At War is largely notable for its steadfast devotion to a kind of mechanistic aesthetic, which unfortunately lines up with its cheerless didacticism, the two qualities cohering in a scene-by-scene summation of a strike action that repeatedly hammers home the same general points. The scenes themselves evince heft, fluidity, and an impressive sense of improvisation, but the staging is static and the eventual outcome is always clear. The game is given away by Lindon’s stoic face and the gradual unraveling of the plot, which envisions internal disintegration—leveraged by outside pressure—as the insidious method by which solidarity is smashed. Despite some genuine drama in this dissolution, it’s always clear who’s right and who’s wrong, which material interests each is representing, and who’s lying and who’s telling the truth.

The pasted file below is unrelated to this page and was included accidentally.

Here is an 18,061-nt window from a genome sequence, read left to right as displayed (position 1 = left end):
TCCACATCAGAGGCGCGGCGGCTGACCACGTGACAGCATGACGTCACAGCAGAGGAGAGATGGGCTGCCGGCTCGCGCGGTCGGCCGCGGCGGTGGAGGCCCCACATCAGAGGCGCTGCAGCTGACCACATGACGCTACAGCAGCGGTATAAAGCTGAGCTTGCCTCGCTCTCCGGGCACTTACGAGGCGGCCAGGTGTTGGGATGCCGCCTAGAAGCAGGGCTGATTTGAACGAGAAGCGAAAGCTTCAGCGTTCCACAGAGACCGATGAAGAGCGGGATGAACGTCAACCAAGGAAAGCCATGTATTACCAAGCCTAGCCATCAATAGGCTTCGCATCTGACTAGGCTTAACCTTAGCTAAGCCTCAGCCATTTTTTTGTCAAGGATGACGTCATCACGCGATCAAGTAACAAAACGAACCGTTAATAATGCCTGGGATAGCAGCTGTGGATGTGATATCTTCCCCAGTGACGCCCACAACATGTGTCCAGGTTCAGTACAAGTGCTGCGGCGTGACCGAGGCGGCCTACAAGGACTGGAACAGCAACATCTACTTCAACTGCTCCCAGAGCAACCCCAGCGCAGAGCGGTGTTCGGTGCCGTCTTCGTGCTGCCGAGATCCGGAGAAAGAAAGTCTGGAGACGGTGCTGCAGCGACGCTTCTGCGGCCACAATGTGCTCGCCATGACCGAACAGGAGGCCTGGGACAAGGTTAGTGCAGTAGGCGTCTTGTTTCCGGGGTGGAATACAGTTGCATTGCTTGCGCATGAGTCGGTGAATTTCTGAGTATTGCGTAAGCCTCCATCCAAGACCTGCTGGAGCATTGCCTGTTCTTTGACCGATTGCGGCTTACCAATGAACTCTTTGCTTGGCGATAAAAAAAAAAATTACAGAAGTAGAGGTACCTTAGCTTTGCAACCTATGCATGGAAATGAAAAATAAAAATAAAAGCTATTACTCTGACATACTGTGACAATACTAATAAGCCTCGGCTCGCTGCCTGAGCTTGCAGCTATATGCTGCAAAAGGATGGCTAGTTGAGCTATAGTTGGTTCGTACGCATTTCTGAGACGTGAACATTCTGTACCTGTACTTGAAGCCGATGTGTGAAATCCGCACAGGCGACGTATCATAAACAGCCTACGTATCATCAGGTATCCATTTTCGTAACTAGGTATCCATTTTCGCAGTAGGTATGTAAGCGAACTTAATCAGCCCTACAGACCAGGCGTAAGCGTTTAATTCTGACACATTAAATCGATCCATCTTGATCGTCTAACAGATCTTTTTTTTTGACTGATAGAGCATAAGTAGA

This didn’t have to be the case, as proven by David France’s procedure-focused documentary How to Survive a Plague, which balanced a similarly diagrammatic narrative with extensive character detail, expanding the stakes while affixing a deeper subtext about the ways the victory of a marginalized group eventually diminishes its radical standing. Intent on emphasizing the connections between callous corporate greed and populist unrest, Brizé’s film is bluntly focused on the bottom line. There’s a certain dramatic function to this technique, as it examines the individual human actions that allow such interests to put their will into practice, but it doesn’t justify the flat, exhortative style of address.

As another example of how well this kind of economic criticism can be carried off, there are the dazzling docu-essays of German filmmaker Harun Farocki, who routinely found surprising intricacies in the cold façade of modern capitalism, while offering empathetic alignment with workers as a matter of course. At War, on the other hand, merely summarizes what its audience already knows, affirming that corporate attempts at compassion are always secondary to providing profit to shareholders, and that genuine humanity and integrity are liabilities when confronting such an unfeeling monolith. Like Ken Loach’s recent Palme d’Or winner I, Daniel Blake, it’s a film whose political principles are hard to disagree with, yet which leans so heavily on this moral certitude as to render itself entirely inert.